In addition to Belthazar particule-centric breakdown, I think it’s also important to do a clause analysis when reading long sentences.
Basically read until the next verb to get a clause, then look just after it to determine what kind of clause.
Well, this one is an annoying exception, Japanese really like to put temporal adverb at the beginning of the sentence. It’s the same for topic marked with は. If we see a temporal adverb or a は, we can reset out internal parser. So let’s find the next verb + 1.
多く…出した太平洋戦争. The verb 出した is followed by a noun so we know that the clause [多く…出した] is just qualifying 太平洋戦争.
So everything before 太平洋戦争 is just some details about it. In English we can actually translate it as a nice little sentence. The pacific war claimed many victims.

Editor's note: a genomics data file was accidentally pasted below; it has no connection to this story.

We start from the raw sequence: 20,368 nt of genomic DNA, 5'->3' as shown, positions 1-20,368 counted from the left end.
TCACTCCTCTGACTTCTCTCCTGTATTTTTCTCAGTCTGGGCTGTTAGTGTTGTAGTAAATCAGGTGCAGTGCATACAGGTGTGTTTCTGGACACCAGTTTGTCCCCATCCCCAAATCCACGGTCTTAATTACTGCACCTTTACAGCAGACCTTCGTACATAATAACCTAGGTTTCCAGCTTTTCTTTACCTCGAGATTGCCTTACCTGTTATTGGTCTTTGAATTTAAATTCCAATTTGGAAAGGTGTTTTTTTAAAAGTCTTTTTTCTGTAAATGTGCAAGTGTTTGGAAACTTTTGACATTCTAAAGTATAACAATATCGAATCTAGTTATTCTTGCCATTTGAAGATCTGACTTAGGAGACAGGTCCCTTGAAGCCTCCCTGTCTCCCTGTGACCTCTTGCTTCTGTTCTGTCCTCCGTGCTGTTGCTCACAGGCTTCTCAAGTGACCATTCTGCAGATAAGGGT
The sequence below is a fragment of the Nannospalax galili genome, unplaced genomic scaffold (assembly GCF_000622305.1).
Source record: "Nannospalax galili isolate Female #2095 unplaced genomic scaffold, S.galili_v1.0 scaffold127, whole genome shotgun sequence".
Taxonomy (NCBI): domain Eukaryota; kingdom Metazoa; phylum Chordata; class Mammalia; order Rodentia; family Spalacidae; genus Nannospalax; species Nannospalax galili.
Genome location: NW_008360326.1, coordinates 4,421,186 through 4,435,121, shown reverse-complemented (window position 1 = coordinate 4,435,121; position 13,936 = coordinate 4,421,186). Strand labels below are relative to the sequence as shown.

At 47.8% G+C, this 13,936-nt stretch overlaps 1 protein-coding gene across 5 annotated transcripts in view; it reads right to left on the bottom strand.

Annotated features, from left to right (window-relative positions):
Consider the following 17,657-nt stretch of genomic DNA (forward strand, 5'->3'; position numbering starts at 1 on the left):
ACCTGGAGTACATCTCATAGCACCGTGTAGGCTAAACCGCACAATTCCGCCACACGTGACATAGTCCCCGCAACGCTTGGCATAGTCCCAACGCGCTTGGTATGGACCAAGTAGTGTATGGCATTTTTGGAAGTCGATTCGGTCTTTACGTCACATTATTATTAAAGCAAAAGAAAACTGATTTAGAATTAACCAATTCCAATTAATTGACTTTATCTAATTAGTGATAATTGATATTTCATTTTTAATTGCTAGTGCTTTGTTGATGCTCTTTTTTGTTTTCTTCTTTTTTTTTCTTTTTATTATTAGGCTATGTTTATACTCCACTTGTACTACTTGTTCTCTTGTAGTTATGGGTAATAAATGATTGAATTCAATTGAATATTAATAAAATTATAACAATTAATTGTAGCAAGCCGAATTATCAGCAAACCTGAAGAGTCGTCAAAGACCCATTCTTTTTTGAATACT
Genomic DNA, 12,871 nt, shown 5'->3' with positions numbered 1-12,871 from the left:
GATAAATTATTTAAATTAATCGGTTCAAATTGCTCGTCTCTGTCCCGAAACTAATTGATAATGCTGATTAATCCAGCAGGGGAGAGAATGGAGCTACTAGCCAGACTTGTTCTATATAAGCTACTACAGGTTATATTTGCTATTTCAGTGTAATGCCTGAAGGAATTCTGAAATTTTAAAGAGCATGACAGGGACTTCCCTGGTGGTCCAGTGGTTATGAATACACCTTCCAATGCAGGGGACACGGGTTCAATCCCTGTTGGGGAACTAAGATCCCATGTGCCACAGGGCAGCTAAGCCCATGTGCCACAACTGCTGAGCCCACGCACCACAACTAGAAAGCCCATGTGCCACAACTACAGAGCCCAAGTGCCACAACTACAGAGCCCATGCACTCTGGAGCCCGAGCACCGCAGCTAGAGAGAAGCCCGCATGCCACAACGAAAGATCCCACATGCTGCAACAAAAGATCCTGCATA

Now we can reset our internal parser at 太平洋戦争 and parse until the next verb.
verbてから is a grammar point, and structurally it’s linking two clause clause1てからclause2. “clause1 and then clause2”
So clause1 is complete and the core is just noun1がnoun1をむかえる
noun1 welcomes noun2. The pacific war welcome the end. A bit clunky in English but understandable.
Then reset the parser after the てから and go to the next verb + 1.
The verb is followed by an ‘。’ so we hit the the end of the sentence and also the main clause, which is always at the end. The main clause is very simple, it’s a nounが経ちました. More than 70 years passed.
So in the you can read the sentence very neatly, from left to right and from clause to clause:
In 1945. The pacific war claimed many casualty. The pacific war welcomes the end. And then more than 70 years passed.